Question: My colleagues and I, like leaders of most municipal and state governments, are hit hard from the impact of COVID-19 working from home situations, working out of class, OT, and pay continuation. These measures may become long term and have shaken standard compensation policies. Do you have any advice on both short- and long-term impacts and what we should do to protect system integrity?
Comp Doctor™: Work from home, social distancing, at-risk population, wash your hands, disinfect everything—COVID-19 has changed our world seemingly overnight. Let us address the issues that compensation professionals need to know to support career and organizational wellbeing.
Many government employees serve as “front line” workers. In other words, they interact with the public as part of their jobs. They cannot “work from home,” nor can they practice CDC-recommended social distancing. EMT, firefighters, police officers, nurses, home health aides, social workers, bus drivers, license clerks, and others fall in this group.
Can “hazard pay” help?
These workers are exposed to all the situations that we try to avoid, but they can’t. Nobody is saying they should stay at home, nor would most of them do so if they could. We need them now more than ever.
At the same time, some governments are experiencing “sick outs” and “no shows” because employees are concerned about their own safety and health. This potentially places an even higher level of risk on the public.
At Gallagher, our clients have asked if compensation can help. Yes and no. To the degree it can, how do we structure compensation so it is fair and effective? Can we institute hazard pay to ensure employees to come to work?
Incentives for grocery employees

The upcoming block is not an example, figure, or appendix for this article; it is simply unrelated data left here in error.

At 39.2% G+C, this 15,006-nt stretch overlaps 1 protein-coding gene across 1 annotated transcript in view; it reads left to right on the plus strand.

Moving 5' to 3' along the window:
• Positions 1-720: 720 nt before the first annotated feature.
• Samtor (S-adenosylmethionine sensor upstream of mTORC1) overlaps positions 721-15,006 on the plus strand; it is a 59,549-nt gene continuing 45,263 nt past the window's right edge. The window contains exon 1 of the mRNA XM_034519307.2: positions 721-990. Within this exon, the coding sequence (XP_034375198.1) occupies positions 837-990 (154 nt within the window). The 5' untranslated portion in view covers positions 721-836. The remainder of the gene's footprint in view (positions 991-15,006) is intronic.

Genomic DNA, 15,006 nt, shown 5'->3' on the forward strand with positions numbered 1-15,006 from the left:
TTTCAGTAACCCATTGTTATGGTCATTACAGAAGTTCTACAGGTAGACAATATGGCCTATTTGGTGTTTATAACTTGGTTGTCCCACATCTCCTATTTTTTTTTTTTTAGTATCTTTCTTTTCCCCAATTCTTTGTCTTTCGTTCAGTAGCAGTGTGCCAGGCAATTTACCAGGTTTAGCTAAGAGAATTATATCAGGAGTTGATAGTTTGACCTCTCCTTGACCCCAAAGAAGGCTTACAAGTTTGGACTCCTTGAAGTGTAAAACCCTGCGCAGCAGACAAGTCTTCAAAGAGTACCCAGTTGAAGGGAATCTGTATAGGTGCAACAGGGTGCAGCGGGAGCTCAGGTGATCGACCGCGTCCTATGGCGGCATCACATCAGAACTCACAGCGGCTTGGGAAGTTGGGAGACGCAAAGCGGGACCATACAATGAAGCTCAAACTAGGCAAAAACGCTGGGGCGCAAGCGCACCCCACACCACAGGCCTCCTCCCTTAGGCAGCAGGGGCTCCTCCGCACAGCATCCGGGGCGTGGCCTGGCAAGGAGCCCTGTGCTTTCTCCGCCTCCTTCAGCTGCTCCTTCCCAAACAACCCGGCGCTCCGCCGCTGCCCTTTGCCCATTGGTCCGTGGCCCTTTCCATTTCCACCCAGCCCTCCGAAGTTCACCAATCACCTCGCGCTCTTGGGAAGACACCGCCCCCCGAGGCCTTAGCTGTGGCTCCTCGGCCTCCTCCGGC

Based on news reports, Walmart, one of the largest employers in the country, says it will pay bonuses to its roughly 1.5 million employees in the US, (Wall Street Journal, March 28, 2020.). They will pay staff bonuses of $300 to full-time, hourly workers and $150 for part-timers, presumably until the virus subsides or overall situations change. Kroger will offer the same program as Walmart. Target, Whole Foods and Texas-based chain H-E-B is boosting pay by $2 per hour. Save-Mart says it will pay UFCW workers $2.50 more per hour and bump overtime pay to $3.50 per hour. In addition, the chain will provide one-time rewards for hourly employees averaging $500 so that they can continue to stock shelves and provide the services the public needs, (Sacramento Bee, March 20, 2020.)
The federal government has maintained a long-standing policy of paying hazard pay to service men and women who are deployed in dangerous assignments. According to Federal Week,
- “The amount of hazardous duty pay is determined by multiplying the percentage rate authorized for the exposure by the employee's hourly rate of pay. That amount is then multiplied by the number of hazardous duty hours to be paid. Hazardous duty pay may not be more than 25 percent of the employee's rate of basic pay.”
Usually, police officers and firefighters do not receive hazard pay because it has already been factored into their base pay rate.
WorldatWork, the professional compensation and benefits association, in a survey published on March 27, 2020, found that:
Hazard pay (incentives and spot bonuses) for employees who are required to work on-site during the pandemic has been a point of particular interest for organizations across the globe. WorldatWork’s “COVID-19 Quick Polls” survey of 267 organizations found Tuesday that 65% are not planning on offering extra pay, but instead will provide perks such as meals and daycare options, while 9% have nothing planned.
26% of surveyed employers said they are planning to provide hazard pay. Of those, 9% will offer a cash incentive that is a flat dollar amount, 8% will give cash incentives tied to hours and shifts worked and 9% will give cash incentives that are based on a different formula, such as a percentage of salary.